3. Community Work for Bahia

Community Work for Bahia:
The focus of the fifth day was anchored around volunteering and community work in the region. The associates at the Mars Research Center engage with almost all local farms and regularly supply them with essentials, such as drinking water, rice, beans and other basic products. That day, I had the chance to go with the MCCS community team on another field trip to visit three farms and to speak to the farmers and identify their needs in order to help them most effectively. All of the farms we have visited were in a poor shape and it was truly moving to see the extreme poverty these people were living in. They didn’t have access to electricity, nor did they have drinking water or even the basic hygiene conditions. We visited derelict houses and witnessed how the locals get their water from a hole in the ground in the nearby forest, which was used as a rain water reservoir. This water was claimed to be ‘clean’ after the locals have thrown a peculiar fish inside, called ‘piavi’. This fish is supposed to eat the major insects in the water, so that the water becomes supposedly drinkable. This is a century-old tradition in the region and is considered to be normal.

All of the farmers live below the poverty line and it was alarming to see that some of them simply accepted the status quo. The children were also raised as farmers and were taught the traditions of their fathers. During our field trip we met Gilberto, a single father who was raising four children. His love and care for his offspring truly touched me. Despite his difficult situation, he invested everything he had in the education of his children. Gilberto has sent them to the only school in the region – the Virginia Mars Municipal School. He was a frequent visitor to the school himself, where he always eagerly enquired about their progress and what he could do to help his children with their homework. Having no education himself, he wanted to give them a better future. Gilberto explained that he was very happy that his children could go to school, but that he struggled with the materials they needed, such as pens, pencils and college blocks. Fortunately, I had my notepad and a few pens with me, which I happily gave to Gilberto. The family was very happy and I have spent some time with the children, teaching them how to draw houses and trees. In return, the oldest girl, who was ten years old and the only literate child in the family so far, wrote down her name and the names of her brothers with a small thank you note on a piece of paper and gave it to me. I could see that the father was very proud of her writing skills. This experience vividly demonstrated to me how even the smallest things can make a real difference.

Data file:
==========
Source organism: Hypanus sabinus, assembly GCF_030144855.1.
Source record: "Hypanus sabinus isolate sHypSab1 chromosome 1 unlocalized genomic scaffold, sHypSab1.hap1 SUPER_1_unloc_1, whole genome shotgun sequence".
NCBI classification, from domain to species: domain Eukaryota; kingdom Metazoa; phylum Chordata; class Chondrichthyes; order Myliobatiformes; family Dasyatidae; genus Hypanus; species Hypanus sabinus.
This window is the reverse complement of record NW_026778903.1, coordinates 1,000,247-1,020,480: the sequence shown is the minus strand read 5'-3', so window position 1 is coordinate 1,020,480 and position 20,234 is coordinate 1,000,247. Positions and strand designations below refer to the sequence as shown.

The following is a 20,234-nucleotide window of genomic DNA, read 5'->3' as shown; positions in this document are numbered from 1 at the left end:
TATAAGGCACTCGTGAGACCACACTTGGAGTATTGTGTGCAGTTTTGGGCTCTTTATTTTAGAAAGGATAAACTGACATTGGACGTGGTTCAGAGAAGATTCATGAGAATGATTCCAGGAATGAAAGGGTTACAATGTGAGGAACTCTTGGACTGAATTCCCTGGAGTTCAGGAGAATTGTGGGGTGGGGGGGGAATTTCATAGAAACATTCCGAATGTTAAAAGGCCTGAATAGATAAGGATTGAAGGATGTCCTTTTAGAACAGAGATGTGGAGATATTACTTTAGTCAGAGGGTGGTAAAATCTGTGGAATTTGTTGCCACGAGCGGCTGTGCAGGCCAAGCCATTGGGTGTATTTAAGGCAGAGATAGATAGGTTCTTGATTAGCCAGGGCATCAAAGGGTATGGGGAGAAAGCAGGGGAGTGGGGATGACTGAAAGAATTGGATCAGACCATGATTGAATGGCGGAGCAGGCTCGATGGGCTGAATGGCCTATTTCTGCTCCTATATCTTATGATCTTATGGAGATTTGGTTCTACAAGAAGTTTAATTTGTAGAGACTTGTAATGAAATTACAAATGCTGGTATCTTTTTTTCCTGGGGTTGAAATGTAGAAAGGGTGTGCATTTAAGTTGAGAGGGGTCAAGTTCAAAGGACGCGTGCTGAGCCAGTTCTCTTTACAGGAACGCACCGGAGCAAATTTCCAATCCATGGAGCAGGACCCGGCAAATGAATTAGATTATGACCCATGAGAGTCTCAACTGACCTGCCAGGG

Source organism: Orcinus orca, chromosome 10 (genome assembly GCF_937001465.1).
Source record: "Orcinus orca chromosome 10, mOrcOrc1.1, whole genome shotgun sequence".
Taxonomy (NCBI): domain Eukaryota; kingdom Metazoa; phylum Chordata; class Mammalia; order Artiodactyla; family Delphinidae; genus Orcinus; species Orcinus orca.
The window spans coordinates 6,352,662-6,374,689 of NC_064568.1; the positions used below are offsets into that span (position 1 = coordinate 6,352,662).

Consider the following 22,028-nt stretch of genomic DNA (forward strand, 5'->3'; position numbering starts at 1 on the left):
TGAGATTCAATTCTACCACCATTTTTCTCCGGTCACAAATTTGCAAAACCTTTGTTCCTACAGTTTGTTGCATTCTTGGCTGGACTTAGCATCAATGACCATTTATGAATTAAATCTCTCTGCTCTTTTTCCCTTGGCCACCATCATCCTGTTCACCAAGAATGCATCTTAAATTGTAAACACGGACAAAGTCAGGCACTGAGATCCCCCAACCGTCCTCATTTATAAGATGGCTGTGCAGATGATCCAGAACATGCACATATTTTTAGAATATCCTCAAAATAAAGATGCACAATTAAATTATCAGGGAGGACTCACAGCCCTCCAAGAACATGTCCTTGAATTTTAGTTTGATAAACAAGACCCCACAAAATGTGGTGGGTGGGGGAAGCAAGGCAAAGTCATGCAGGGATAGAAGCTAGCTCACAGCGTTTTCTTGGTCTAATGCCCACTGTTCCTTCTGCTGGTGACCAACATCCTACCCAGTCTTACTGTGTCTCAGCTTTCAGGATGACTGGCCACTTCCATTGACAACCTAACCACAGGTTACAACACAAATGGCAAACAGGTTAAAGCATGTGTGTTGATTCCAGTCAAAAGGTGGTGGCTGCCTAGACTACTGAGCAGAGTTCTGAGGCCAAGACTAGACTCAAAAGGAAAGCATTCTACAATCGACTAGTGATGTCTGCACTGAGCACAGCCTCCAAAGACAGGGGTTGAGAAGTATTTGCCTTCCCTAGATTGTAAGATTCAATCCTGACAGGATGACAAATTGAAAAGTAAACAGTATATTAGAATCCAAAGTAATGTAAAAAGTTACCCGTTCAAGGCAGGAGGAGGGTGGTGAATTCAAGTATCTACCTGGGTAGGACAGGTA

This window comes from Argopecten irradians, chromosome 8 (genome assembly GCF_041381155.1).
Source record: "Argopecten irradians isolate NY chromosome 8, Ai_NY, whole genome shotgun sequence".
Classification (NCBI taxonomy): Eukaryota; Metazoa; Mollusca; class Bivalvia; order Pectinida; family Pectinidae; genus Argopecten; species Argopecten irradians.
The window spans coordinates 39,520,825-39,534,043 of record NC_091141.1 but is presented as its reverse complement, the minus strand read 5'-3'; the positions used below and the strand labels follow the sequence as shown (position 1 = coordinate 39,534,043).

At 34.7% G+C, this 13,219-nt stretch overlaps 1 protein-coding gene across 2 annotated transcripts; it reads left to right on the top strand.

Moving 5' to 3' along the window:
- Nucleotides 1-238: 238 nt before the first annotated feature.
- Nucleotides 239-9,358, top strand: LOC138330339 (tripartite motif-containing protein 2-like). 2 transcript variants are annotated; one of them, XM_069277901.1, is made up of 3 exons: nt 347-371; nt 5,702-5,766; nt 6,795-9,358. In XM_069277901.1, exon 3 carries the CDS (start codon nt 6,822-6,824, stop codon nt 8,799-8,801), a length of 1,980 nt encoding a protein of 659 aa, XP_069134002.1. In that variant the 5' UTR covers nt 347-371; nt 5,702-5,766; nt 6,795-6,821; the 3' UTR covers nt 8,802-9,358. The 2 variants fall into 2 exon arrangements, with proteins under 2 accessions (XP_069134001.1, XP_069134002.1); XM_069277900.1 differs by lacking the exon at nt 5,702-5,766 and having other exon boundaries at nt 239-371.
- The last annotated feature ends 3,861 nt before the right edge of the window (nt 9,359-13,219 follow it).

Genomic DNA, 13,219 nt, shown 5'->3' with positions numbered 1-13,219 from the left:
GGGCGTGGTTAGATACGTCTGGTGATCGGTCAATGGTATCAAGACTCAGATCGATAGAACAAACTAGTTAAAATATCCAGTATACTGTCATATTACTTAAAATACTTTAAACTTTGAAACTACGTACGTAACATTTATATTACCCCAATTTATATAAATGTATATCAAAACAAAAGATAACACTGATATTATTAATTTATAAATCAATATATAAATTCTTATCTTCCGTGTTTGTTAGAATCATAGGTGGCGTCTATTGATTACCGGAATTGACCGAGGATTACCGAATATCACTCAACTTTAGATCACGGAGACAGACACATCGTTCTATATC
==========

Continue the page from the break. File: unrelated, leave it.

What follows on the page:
In the afternoon, I was able to contribute my share to the education of these children by teaching English lessons at the Virginia Mars Municipal School. In spite of the language differences I could connect well with the children and tried to inspire them to be more assiduous in their studies of the English language. In Bahia, a decent command of English is considered a valuable and rare skill, and a real differentiator in the competitive job market. I started my first English lesson with an introduction and a vocabulary brainstorming session around the word ‘friendship’. The students were a bit shy in the beginning, but as soon as we started a role play, I could see that they were really engaging with each other and the language. The pupils of my second English class were a bit younger and not as fluent. That is why I have decided to focus on an easier topic: different countries and cities. Later on, we played ‘hangman’ with the new pieces of vocabulary, which the kids genuinely enjoyed. Seeing the children’s smiling faces was indeed refreshing. After the lesson, Alan, one of my new students took me by the hand and dragged me to the head teacher of the school. I wasn’t sure what he wanted to say, as he was explaining something to the head teacher in Portuguese in a very emotional way. Then, my translator said to me that he wanted to introduce me to the head teacher and that he said he would rather have me as an English teacher all year long, than all the other classes together. It was humbling and touching. I wish I could have stayed longer to share my time and knowledge with these avid pupils.

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